• Step 2: Hydrolysis
  • [0045]
  • [0046]
    A vessel fitted with a mechanical stirrer, a thermometer probe, water cooling bath and an addition funnel was charged with 4-trifluoromethoxy-2-nitroacetanilide (11.0 Kg) and methanol (42 L) with stirring at ambient temperature. 5 N NaOH (10.41 L) was added to the slurry at 20-30 C. with water bath over 5-10 min to give a homogeneous dark amber solution. The reaction mixture was stirred at 25-30 C. for 1 h. After the reaction was complete, water (63 L) was added at 15-25 C. over 40-50 min with ice water bath. After addition of water, the batch was transferred to a 200 L vessel with mechanical stirring. The slurry was stirred at ambient temperature for another 2-3 h before filtration. The yellow solid product was isolated by filtration, and the wet cake was washed with 3:2 water/methanol (212.5 L) and dried under nitrogen with vacuum suction to give 2-nitro-4-trifluoromethoxyaniline 4.
  • [0000]
    Step 3: Meerwein arylation
  • [0000]
  • [0047]
    A vessel was charged with isopropenyl acetate (30 L) followed by copper(II)chloride (2.93 Kg) in one portion at 18-25 C. with stirring. The temperature of the solution was adjusted to 40-45 C. A solution of aniline 4 (4.05 Kg) in isopropenyl acetate (5 L) was added to the reaction mixture via an addition funnel over 1-2 h concomitantly with the addition of isobutyl nitrite (2.84 L) in a separate addition funnel over the same amount of time by keeping the reaction temperature at 40-50 C.
  • [0048]
    The reaction mixture was cooled to 18-22 C., diluted with toluene (21.5 L) and quenched by addition of 1.0 N HCl (21.5 L). The reaction mixture was stirred for 15 min. The organic layer was washed with water (21.5 L), NaHCO3 aq sat (21.5 L) and water (2.5 L). The organic layer was concentrated under partial vacuum (max temp 20 C.) and the solvent switched to toluene. The volume was adjusted to 10.75 L and the homogeneous amber solution is cooled to 5 to −10 C. Heptane (3.6 L) was added and the mixture aged for 1 h. Heptane (37 L) was slowly added keeping the temperature at −5 to −10 C. The slurry was cooled to −25 to −20 C., aged 1 h at −25to −20 C. and filtered. The dark yellow cake was washed with toluene/heptane (1:6 v/v, 11 L ) at −25 to −20 C., and heptane (4 L) at −25 to −20 C. and dried at ambient temperature under partial vacuum with a flow of nitrogen to afford the ketone 5.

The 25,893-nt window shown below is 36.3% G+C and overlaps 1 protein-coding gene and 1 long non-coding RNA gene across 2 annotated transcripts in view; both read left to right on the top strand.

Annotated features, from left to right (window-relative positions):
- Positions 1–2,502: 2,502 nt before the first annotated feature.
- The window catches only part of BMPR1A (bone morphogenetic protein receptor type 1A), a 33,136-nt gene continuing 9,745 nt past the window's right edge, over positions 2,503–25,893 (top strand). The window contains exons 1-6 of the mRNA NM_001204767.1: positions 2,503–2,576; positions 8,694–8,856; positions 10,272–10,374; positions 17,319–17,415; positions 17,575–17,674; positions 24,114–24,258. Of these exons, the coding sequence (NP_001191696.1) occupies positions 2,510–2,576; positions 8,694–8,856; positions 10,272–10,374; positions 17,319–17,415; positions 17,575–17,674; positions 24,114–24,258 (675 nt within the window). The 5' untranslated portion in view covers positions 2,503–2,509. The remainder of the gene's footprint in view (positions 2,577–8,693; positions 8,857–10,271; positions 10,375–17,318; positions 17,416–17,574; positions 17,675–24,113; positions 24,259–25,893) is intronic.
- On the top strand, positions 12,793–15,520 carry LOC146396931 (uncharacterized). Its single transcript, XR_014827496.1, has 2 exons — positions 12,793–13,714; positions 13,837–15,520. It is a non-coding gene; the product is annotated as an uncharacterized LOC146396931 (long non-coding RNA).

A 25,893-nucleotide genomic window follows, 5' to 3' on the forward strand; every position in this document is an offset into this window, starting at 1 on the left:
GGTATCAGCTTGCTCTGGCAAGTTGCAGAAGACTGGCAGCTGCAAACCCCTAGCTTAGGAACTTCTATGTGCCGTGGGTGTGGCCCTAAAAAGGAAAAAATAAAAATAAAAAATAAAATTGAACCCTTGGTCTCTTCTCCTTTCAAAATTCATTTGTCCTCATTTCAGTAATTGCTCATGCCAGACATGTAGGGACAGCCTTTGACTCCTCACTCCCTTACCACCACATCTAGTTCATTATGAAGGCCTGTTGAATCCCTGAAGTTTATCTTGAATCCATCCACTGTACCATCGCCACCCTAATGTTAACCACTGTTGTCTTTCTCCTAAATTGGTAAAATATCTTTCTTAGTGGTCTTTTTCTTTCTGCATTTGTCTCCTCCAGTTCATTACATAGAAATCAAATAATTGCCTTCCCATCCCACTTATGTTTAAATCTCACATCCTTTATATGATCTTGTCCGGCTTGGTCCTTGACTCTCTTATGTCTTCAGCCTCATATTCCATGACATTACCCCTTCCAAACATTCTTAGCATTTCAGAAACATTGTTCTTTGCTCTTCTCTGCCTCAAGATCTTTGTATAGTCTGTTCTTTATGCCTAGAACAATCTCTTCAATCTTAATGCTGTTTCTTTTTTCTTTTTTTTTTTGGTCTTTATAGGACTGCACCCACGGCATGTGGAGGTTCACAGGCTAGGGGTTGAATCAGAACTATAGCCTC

• Step 4: Indole
  • [0049]
  • [0050]
    A slurry of the substrate 5 (2.0 Kg) and 5% Pd/C (484 g) in MeOH (7.6 L) was hydrogenated under an atmosphere of hydrogen at 15 C. for 1 to 2 h at 60 psi, and then heated to 65 C. for 6 h. The reaction mixture was filtered through solca-floc to remove the catalyst washing with MeOH. The batch was concentrated and solvent switched to toluene. The toluene solution of 6 was used as is in coupling step.
  • Step 5: 3-Benzyloxyiodobenzene
  • [0051]
  • [0052]
    A vessel was charged with 3-iodophenol (6.8 Kg), powdered K2CO3 (5.12 Kg), DMF (40.8 L) and benzyl chloride (4.30 Kg). The resulting slurry was heated to 68-70 C. and stirred for 6-7 h. The reaction mixture was cooled to 35-40 C., and water (40.8 L) was added over 1 h with stirring at the same temperature. The resultant slurry was stirred at ambient temperature for 2-3 h after the water addition. The batch was filtered and the wet cake washed with water (335 L) and dried under nitrogen with a vacuum suction for 12-16 h giving product 7 as white crystalline solid.
  • Step 6: N-aryl Indole
  • [0053]
  • [0054]